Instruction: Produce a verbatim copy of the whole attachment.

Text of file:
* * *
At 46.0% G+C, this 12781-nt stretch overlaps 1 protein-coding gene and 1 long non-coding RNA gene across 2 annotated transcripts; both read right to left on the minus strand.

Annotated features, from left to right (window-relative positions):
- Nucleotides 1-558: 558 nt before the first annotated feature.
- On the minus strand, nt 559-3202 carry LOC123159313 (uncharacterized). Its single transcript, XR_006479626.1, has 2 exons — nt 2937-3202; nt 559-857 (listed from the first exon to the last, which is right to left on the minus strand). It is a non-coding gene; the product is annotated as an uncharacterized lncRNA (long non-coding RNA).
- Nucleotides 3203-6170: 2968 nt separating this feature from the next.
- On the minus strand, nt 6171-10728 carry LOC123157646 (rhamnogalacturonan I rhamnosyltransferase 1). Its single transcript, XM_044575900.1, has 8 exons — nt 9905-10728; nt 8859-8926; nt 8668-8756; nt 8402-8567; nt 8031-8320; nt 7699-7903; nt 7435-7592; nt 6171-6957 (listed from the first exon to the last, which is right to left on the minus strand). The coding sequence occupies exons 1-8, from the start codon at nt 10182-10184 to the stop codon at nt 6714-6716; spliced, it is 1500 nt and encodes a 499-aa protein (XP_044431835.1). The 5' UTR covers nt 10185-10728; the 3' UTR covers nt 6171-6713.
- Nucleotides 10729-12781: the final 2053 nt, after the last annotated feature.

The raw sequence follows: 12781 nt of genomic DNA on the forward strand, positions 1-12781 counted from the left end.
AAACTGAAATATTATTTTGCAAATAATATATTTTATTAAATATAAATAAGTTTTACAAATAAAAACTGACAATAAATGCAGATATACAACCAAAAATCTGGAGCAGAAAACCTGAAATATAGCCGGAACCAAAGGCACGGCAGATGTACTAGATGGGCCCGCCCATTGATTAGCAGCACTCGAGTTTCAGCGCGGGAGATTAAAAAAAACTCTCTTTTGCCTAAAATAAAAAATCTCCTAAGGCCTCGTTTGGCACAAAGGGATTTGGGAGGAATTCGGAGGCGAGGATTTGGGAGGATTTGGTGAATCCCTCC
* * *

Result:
At 46.0% G+C, this 12781-nt stretch overlaps 1 protein-coding gene and 1 long non-coding RNA gene across 2 annotated transcripts; both read right to left on the minus strand.

Annotated features, from left to right (window-relative positions):
- Nucleotides 1-558: 558 nt before the first annotated feature.
- On the minus strand, nt 559-3202 carry LOC123159313 (uncharacterized). Its single transcript, XR_006479626.1, has 2 exons — nt 2937-3202; nt 559-857 (listed from the first exon to the last, which is right to left on the minus strand). It is a non-coding gene; the product is annotated as an uncharacterized lncRNA (long non-coding RNA).
- Nucleotides 3203-6170: 2968 nt separating this feature from the next.
- On the minus strand, nt 6171-10728 carry LOC123157646 (rhamnogalacturonan I rhamnosyltransferase 1). Its single transcript, XM_044575900.1, has 8 exons — nt 9905-10728; nt 8859-8926; nt 8668-8756; nt 8402-8567; nt 8031-8320; nt 7699-7903; nt 7435-7592; nt 6171-6957 (listed from the first exon to the last, which is right to left on the minus strand). The coding sequence occupies exons 1-8, from the start codon at nt 10182-10184 to the stop codon at nt 6714-6716; spliced, it is 1500 nt and encodes a 499-aa protein (XP_044431835.1). The 5' UTR covers nt 10185-10728; the 3' UTR covers nt 6171-6713.
- Nucleotides 10729-12781: the final 2053 nt, after the last annotated feature.

The raw sequence follows: 12781 nt of genomic DNA on the forward strand, positions 1-12781 counted from the left end.
AAACTGAAATATTATTTTGCAAATAATATATTTTATTAAATATAAATAAGTTTTACAAATAAAAACTGACAATAAATGCAGATATACAACCAAAAATCTGGAGCAGAAAACCTGAAATATAGCCGGAACCAAAGGCACGGCAGATGTACTAGATGGGCCCGCCCATTGATTAGCAGCACTCGAGTTTCAGCGCGGGAGATTAAAAAAAACTCTCTTTTGCCTAAAATAAAAAATCTCCTAAGGCCTCGTTTGGCACAAAGGGATTTGGGAGGAATTCGGAGGCGAGGATTTGGGAGGATTTGGTGAATCCCTCC